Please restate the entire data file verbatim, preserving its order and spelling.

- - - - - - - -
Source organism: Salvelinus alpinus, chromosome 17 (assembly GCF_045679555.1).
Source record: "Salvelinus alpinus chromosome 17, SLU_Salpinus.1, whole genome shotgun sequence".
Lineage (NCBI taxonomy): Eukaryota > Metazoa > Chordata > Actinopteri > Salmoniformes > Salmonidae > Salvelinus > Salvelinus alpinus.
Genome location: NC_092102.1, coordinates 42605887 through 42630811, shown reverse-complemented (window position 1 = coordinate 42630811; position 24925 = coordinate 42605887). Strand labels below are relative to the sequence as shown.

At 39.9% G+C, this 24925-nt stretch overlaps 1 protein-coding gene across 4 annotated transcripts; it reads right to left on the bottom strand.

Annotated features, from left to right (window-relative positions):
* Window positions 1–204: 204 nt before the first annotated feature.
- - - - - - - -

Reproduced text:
Source organism: Salvelinus alpinus, chromosome 17 (assembly GCF_045679555.1).
Source record: "Salvelinus alpinus chromosome 17, SLU_Salpinus.1, whole genome shotgun sequence".
Lineage (NCBI taxonomy): Eukaryota > Metazoa > Chordata > Actinopteri > Salmoniformes > Salmonidae > Salvelinus > Salvelinus alpinus.
Genome location: NC_092102.1, coordinates 42605887 through 42630811, shown reverse-complemented (window position 1 = coordinate 42630811; position 24925 = coordinate 42605887). Strand labels below are relative to the sequence as shown.

At 39.9% G+C, this 24925-nt stretch overlaps 1 protein-coding gene across 4 annotated transcripts; it reads right to left on the bottom strand.

Annotated features, from left to right (window-relative positions):
* Window positions 1–204: 204 nt before the first annotated feature.